At a televised debate between the presidential candidates last month, Chinese Nationalist Party (KMT) candidate Eric Chu (朱立倫) said that the economy could be stimulated by gradually raising the minimum monthly wage to NT$30,000 in four years.
EasyCard Corp chairman Kenneth Lin (林向愷) and National Taiwan University professor Hsin Ping-lung (辛炳隆) supported Chu’s proposal, while former National Science Council minister Cyrus Chu (朱敬一) and Gordon Sun (孫明德), head of the Macroeconomic Forecasting Center at the Taiwan Institute of Economic Research, opposed it. Cyrus Chu said that proposing to stimulate the economy by raising the minimum wage was “brainless.”
In the US, it would probably be feasible to boost the economy by increasing salaries. Americans tend to be more optimistic and consumption is more likely to increase as incomes increase, as most people would not prioritize increasing their savings.
However, the situation is different in Taiwan, where wages have remained stagnant for the past 16 years. Taiwanese have experienced hardship for a long time and many do not see a possible change in the future. Even if the minimum wage is increased, people would be less likely to increase consumption and more likely to increase savings.
In 2009, the government spent NT$85.8 billion (US$2.54 billion) to distribute vouchers in an attempt to boost consumption, but the stimulus policy boosted GDP by only NT$36.3 billion, adding a mere 0.24 percentage points to economic growth.
Raising the minimum wage is not an effective way of boosting the economy.
The minimum wage in Taiwan is NT$20,008 per month, but at least 700,000 Taiwanese are making less than that. By gradually increasing the minimum wage by NT$10,000 over four years, as Chu proposed, large companies catering to the domestic market would inevitably lay off large numbers of employees and small companies would be forced to either pay low wages illegally or close down. Companies operating in the international market, meanwhile, would probably leave Taiwan.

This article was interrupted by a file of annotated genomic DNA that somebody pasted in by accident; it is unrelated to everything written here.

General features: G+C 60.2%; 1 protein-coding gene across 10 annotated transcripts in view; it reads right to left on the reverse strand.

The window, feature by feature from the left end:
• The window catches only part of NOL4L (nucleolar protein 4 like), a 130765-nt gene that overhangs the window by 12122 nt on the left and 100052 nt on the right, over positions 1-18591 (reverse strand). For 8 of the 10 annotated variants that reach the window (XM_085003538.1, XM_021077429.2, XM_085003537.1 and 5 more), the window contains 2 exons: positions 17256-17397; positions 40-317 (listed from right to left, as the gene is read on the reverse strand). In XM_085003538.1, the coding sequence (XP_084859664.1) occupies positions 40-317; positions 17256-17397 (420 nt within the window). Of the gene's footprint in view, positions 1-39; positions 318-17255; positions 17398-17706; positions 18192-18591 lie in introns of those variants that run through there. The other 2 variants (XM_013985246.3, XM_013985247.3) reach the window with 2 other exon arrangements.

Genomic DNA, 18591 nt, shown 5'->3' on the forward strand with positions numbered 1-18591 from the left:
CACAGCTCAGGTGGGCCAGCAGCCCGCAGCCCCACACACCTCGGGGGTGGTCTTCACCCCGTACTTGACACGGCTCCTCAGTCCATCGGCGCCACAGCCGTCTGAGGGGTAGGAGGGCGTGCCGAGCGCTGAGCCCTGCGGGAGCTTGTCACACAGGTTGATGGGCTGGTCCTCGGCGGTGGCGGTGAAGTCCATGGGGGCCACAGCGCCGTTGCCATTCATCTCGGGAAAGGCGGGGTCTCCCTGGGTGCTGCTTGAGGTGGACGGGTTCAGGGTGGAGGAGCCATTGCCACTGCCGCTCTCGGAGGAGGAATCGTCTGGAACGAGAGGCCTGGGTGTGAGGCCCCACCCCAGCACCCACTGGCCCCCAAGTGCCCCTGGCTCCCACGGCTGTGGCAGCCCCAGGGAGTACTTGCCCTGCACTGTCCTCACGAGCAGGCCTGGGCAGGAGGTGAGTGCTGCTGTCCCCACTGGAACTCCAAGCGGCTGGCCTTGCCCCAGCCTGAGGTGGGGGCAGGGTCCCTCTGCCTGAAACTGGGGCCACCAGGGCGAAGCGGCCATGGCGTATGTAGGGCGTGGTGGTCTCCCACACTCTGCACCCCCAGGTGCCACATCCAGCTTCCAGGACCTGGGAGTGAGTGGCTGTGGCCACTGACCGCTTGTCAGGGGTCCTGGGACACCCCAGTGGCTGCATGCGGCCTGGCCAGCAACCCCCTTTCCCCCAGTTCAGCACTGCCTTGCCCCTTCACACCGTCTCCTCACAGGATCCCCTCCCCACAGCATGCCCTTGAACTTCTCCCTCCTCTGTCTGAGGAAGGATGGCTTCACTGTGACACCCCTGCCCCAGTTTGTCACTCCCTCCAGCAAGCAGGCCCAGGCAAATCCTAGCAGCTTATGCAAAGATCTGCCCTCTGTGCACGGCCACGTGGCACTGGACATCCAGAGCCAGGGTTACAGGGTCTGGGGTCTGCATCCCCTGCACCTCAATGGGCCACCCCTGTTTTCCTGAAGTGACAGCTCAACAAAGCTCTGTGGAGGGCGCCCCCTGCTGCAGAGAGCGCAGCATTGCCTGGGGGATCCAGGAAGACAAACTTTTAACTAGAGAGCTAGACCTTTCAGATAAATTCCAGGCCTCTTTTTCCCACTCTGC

Investing in the nation’s export-oriented manufacturing industry would be more likely to boost economic growth. Japan’s post-war revitalization, Taiwan’s economic miracle and China’s rise all relied heavily on their export-oriented manufacturing industries.
Taiwan needs to relax its foreign worker policy, introduce flexible wages and allow the number of workers to fluctuate in accordance with market demand. Doing this would cause Taiwanese manufacturers that have gone overseas to relocate back to Taiwan, or at least move production lines back to Taiwan to handle new orders. An output of NT$1 in the manufacturing industry generates an output of NT$1.4 in the service industry, so Taiwan’s GDP would rebound, or at least improve.
For example, if overseas laptop or smartphone assembly operations were to relocate back to Taiwan, they could create at least 1 million new jobs. Even if they employed 700,000 foreign workers, they would still have to hire 300,000 local workers. The oversupply of local workers would disappear and demand for labor would increase, causing employers to increase the starting salary for Taiwanese entering the workforce to NT$30,000 per month, or they would be unable to hire enough local workers.
Unfortunately, Lin, Hsin, Cyrus Chu and Sun all support upgrading Taiwanese industry, innovation and transformation, while opposing the relaxation of Taiwan’s foreign-worker policy or pursuit of low-value-added goods.
William Kao is president of the Victims of Investment in China Association.
Translated by Eddy Chang
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